Randi Weingarten, AFT President, talks the biggest challenges for kids going back to school as covid cases rise.
AKIKO FUJITA: Well new data out about COVID-19 infections in children points to a growing concern about the impact it's having on kids. The American Academy of Pediatrics pointing to 25,000 new infections reported in the last week alone, and that's raised growing concerns about how schools are being-- or school classrooms are being conducted here in the face of that surge.
Let's bring in Randi Weingarten, she's the president of the American Federation of Teachers. And, Randi, I know it's been a very busy month for you. Last time we talked, you were prepping for back to school, trying to get all the protocols in place. You've got a few weeks under your belt now. How is that transition going with so many schools now back to in-person classes?
RANDI WEINGARTEN: So, look, the good news is that everybody has started back to school as of this past Monday all throughout the country. I've been, I think, to, like, 30 places in 15 or 16 states, including Puerto Rico and the District of Columbia-- and while there is trepidation, there's also a tremendous amount of joy and a sense of relief, because we know that kids need to be in school, and we know that it has to be safe.
So this is where the bright line is. The places like California that actually really spent time, intentional time, from the state government down on the safeguards like mass vaccines-- they have a vaccine or test policy for school staff-- ventilation, outbreak control, they've seen very few outbreaks. And now you see LA actually saying that kids should have, those who can, should have vaccine requirements as well.
In places like Florida where you had no leadership, or, actually, pretty adversarial leadership from DeSantis, you see outbreaks all over the place-- same in terms of Texas. And so there's a pretty clear line here where governors, you know, have helped us, we're being able to open schools in a welcome and safe way. Doesn't mean there's not going to be cases, of course there's going to be cases-- you just said the 25,000 cases of kids.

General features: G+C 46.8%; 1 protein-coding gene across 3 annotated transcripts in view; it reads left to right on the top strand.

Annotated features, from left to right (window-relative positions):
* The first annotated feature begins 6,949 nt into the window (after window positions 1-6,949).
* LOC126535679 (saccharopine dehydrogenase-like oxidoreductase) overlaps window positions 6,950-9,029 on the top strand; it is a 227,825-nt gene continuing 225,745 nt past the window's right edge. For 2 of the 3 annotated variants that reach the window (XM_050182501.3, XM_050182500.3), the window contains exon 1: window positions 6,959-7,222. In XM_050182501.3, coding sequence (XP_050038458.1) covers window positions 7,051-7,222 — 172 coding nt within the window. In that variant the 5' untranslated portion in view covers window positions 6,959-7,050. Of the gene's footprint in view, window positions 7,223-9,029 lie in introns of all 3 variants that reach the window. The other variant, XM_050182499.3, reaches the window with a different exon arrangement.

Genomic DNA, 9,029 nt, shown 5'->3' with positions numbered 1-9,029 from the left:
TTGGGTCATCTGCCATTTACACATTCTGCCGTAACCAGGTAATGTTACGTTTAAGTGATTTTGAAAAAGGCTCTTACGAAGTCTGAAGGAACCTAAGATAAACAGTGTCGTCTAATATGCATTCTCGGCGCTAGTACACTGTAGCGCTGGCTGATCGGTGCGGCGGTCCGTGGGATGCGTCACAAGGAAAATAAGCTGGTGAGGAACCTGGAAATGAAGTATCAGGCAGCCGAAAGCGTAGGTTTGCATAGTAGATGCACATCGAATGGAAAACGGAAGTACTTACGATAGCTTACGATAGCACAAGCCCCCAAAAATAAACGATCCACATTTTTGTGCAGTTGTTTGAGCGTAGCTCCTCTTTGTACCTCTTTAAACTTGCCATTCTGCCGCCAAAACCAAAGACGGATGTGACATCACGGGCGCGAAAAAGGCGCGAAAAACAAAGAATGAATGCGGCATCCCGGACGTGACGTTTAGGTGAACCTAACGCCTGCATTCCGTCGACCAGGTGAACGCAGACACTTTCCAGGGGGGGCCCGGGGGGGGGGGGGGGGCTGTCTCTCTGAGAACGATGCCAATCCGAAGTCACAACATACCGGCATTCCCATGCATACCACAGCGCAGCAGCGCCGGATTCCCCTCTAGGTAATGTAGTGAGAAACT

But the good news is we know how to keep people safe. And so we have to be evangelical about keeping kids safe and keeping the staff safe, because we know that being in school is so important.
AKIKO FUJITA: You mentioned the vaccine mandate in the LA Unified School District-- the very first school district, at least in the country, to mandate those vaccines for those kids 12 and older. We're essentially tapping into the inevitable-- I mean, is that where things are headed if we think about where we're going to be six months from now, a year from now?
RANDI WEINGARTEN: It is where things are headed. But you know-- so Culver City did it first, which is right outside of the LA school district. But you know, I mean, we have to get through the disinformation. I would say there's two issues that are hurting us right now-- politics and disinformation.
And I do not-- like before COVID, there was never a question whether the first priority for us as educators was to keep people in school safe, keep our kids safe, and keep the educators safe. There was never a question about this.
I don't quite understand why all of a sudden, you know, the issue about wearing masks, the issue about keeping kids safe, the issue about whether or not you have a vaccine, that these have become political issues. But the second problem is all of this disinformation-- the quack doctors, the disinformation to women who are pregnant or to, you know, young boys who think that they may become infertile-- all of these things we have to debunk.
But over the course of the next year, I believe what you're going to see is that these vaccines are going to be part of life just like a polio vaccine was as I was growing up, a smallpox vaccine was for George Washington's army. So the bottom line for us is that we have to keep everybody safe. And that is a community responsibility, but we also have to work through the medical exemptions, the religious exemptions, and during this period of time, the accommodations that will be needed as we go from emergency authorization to final authorization.